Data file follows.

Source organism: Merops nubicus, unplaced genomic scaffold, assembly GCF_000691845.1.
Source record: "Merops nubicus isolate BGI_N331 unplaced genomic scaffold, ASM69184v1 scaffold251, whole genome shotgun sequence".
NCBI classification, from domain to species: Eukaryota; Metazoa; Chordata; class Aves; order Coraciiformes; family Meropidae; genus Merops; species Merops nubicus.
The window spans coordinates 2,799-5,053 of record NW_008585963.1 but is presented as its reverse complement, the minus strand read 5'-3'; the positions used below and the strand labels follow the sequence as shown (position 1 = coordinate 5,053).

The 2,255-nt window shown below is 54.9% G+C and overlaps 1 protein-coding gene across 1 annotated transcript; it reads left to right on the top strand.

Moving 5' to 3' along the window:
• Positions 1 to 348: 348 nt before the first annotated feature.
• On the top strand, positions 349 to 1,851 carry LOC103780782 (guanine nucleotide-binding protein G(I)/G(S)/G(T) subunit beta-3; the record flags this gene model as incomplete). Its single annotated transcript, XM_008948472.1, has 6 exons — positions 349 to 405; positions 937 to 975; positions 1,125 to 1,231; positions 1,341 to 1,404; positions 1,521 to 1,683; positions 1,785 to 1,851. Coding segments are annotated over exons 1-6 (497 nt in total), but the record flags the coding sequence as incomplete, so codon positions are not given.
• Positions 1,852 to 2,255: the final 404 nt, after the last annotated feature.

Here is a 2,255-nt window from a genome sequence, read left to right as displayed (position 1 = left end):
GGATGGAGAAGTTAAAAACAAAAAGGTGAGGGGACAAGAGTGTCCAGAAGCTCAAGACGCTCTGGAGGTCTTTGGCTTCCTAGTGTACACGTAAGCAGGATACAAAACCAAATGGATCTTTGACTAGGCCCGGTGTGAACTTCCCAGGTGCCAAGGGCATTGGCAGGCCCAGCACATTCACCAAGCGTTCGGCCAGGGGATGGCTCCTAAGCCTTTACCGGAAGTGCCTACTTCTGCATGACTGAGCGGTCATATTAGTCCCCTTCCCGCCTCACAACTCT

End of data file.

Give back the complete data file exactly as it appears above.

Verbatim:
Source organism: Merops nubicus, unplaced genomic scaffold, assembly GCF_000691845.1.
Source record: "Merops nubicus isolate BGI_N331 unplaced genomic scaffold, ASM69184v1 scaffold251, whole genome shotgun sequence".
NCBI classification, from domain to species: Eukaryota; Metazoa; Chordata; class Aves; order Coraciiformes; family Meropidae; genus Merops; species Merops nubicus.
The window spans coordinates 2,799-5,053 of record NW_008585963.1 but is presented as its reverse complement, the minus strand read 5'-3'; the positions used below and the strand labels follow the sequence as shown (position 1 = coordinate 5,053).

The 2,255-nt window shown below is 54.9% G+C and overlaps 1 protein-coding gene across 1 annotated transcript; it reads left to right on the top strand.

Moving 5' to 3' along the window:
• Positions 1 to 348: 348 nt before the first annotated feature.
• On the top strand, positions 349 to 1,851 carry LOC103780782 (guanine nucleotide-binding protein G(I)/G(S)/G(T) subunit beta-3; the record flags this gene model as incomplete). Its single annotated transcript, XM_008948472.1, has 6 exons — positions 349 to 405; positions 937 to 975; positions 1,125 to 1,231; positions 1,341 to 1,404; positions 1,521 to 1,683; positions 1,785 to 1,851. Coding segments are annotated over exons 1-6 (497 nt in total), but the record flags the coding sequence as incomplete, so codon positions are not given.
• Positions 1,852 to 2,255: the final 404 nt, after the last annotated feature.

Here is a 2,255-nt window from a genome sequence, read left to right as displayed (position 1 = left end):
GGATGGAGAAGTTAAAAACAAAAAGGTGAGGGGACAAGAGTGTCCAGAAGCTCAAGACGCTCTGGAGGTCTTTGGCTTCCTAGTGTACACGTAAGCAGGATACAAAACCAAATGGATCTTTGACTAGGCCCGGTGTGAACTTCCCAGGTGCCAAGGGCATTGGCAGGCCCAGCACATTCACCAAGCGTTCGGCCAGGGGATGGCTCCTAAGCCTTTACCGGAAGTGCCTACTTCTGCATGACTGAGCGGTCATATTAGTCCCCTTCCCGCCTCACAACTCT